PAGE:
A few people called during the course of the morning, and most of them I just talked to and told him who it was afterward.  When my mom called, however, he wanted to speak to her when I was done.  I gave him the phone and he told her the shortness of breath was chronic.  It was very important to him that she know that.

Around noon he went into the bedroom to get dressed for his appointment.  This mostly involved him sitting on the bed trying to catch his breath, and very slowly pulling his pants up as he was able to muster the energy.  When my mom got back at 1:30 he had gotten them on but had not yet buttoned them up.  She asked me about his condition then went into the bedroom and finished dressing him.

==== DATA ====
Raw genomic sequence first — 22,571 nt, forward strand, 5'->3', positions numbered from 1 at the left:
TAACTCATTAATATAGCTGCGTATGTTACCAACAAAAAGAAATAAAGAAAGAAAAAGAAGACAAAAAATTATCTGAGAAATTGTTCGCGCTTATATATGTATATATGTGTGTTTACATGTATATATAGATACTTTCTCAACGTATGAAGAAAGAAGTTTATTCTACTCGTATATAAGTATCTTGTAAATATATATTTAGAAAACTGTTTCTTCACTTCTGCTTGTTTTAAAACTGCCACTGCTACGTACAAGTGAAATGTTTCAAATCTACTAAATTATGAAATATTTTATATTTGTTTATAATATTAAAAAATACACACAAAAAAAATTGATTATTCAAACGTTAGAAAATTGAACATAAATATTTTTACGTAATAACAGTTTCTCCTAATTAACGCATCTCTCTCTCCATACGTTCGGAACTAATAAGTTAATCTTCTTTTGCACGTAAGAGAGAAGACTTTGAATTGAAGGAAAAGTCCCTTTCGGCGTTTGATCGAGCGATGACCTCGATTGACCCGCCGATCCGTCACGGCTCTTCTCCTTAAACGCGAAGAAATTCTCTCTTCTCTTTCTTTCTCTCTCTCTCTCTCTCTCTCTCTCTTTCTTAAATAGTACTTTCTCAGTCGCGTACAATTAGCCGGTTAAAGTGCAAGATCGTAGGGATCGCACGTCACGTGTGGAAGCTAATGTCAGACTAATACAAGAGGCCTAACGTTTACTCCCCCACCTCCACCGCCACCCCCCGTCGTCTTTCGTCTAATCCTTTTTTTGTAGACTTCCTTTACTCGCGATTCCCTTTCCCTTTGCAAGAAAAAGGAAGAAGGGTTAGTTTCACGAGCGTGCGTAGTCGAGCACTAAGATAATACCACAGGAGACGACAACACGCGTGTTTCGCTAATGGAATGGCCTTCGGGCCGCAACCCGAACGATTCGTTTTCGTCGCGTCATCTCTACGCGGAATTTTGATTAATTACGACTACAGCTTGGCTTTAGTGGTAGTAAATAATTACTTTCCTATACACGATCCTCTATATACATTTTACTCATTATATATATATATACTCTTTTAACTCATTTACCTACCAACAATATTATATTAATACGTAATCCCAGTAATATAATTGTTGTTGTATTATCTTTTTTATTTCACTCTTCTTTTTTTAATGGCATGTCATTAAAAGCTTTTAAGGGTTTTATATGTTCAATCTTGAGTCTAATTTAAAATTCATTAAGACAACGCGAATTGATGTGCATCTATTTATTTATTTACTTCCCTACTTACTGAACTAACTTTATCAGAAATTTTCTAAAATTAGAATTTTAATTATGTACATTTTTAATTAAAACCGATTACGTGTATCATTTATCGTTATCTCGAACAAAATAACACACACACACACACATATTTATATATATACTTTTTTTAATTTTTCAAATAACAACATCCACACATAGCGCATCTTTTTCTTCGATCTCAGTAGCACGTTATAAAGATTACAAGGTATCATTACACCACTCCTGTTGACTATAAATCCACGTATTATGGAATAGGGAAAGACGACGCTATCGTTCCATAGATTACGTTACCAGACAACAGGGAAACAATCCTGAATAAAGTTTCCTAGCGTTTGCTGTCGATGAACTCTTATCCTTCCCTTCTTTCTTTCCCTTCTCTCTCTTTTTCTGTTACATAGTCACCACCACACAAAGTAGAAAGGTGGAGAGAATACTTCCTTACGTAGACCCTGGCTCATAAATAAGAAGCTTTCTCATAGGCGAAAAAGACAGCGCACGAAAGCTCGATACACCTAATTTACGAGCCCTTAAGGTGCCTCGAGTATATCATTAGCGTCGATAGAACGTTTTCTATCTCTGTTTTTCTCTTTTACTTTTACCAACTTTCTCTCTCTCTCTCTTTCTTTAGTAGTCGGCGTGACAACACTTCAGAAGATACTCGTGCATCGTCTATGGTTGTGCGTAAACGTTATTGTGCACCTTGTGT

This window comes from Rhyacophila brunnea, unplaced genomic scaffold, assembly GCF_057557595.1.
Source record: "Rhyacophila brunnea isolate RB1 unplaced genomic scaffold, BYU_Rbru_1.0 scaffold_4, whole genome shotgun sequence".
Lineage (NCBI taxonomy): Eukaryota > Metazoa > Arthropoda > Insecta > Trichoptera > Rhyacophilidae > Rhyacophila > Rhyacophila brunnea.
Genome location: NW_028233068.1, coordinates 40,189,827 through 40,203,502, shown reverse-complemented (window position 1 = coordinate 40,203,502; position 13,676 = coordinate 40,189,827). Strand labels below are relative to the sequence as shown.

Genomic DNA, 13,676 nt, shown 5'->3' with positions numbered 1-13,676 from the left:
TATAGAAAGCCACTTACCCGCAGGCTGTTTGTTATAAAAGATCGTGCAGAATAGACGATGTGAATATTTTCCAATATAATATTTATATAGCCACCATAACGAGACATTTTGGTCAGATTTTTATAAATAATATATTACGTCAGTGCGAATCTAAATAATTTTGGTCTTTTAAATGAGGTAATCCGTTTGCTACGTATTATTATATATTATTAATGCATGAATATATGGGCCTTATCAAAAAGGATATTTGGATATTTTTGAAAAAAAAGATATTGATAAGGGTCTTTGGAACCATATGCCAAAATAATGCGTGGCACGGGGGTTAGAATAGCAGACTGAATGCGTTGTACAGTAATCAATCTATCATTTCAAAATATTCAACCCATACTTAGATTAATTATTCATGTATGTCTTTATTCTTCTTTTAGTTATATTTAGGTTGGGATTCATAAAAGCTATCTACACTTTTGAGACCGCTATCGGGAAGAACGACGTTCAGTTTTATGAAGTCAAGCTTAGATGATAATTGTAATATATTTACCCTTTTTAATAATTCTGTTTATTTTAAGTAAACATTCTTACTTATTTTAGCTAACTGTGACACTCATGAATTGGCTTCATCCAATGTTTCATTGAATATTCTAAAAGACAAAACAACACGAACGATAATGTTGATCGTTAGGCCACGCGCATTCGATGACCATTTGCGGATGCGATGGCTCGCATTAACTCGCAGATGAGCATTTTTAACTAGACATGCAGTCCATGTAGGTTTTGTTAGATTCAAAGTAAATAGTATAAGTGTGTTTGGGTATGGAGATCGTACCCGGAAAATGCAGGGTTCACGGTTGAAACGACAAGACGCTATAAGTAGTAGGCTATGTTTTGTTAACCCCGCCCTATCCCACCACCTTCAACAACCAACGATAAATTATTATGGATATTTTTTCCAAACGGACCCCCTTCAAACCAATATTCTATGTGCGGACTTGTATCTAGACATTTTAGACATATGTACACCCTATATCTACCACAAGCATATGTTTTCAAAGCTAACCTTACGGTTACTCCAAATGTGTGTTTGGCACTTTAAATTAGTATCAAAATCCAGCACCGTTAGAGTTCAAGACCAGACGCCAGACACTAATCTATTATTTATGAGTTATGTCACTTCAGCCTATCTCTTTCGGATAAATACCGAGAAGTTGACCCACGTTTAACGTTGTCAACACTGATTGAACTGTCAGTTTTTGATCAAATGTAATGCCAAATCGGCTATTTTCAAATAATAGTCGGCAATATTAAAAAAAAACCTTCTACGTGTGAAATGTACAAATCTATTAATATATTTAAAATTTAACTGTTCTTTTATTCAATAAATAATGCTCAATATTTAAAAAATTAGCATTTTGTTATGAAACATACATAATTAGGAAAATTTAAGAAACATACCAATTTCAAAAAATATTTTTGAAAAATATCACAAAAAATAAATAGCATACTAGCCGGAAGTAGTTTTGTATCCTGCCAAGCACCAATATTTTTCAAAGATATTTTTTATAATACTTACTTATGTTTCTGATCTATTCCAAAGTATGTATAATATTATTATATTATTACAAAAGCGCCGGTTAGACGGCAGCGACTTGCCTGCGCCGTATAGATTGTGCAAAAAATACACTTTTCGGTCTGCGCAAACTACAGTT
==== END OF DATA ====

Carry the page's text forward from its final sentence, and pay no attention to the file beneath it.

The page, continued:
There was a letter that had been sent for him certified mail a few days before and was being held at the post office.  We decided I would go get it while my mom took him to his appointment.  I went into the bedroom and had him sign the card to designate me as his agent, and I was about to take off in the other car but couldn’t find a key to it.  I decided to wait until my mom got him set up in the car, then borrow a key from her.

I was waiting in the kitchen, holding the card, when my dad walked to the car under his own power, with my mom holding his arm to steady him.  She already had the oxygen tank in the car ready to go.  He was sitting down in the front passenger’s seat and she had turned on the oxygen and was bringing the mask to his face when he spasmed a little and stopped breathing.  I could hear her shouting into his ear, increasingly loud and urgently, “Breathe!  Breathe!”  Then she shouted to me, “Call 911!”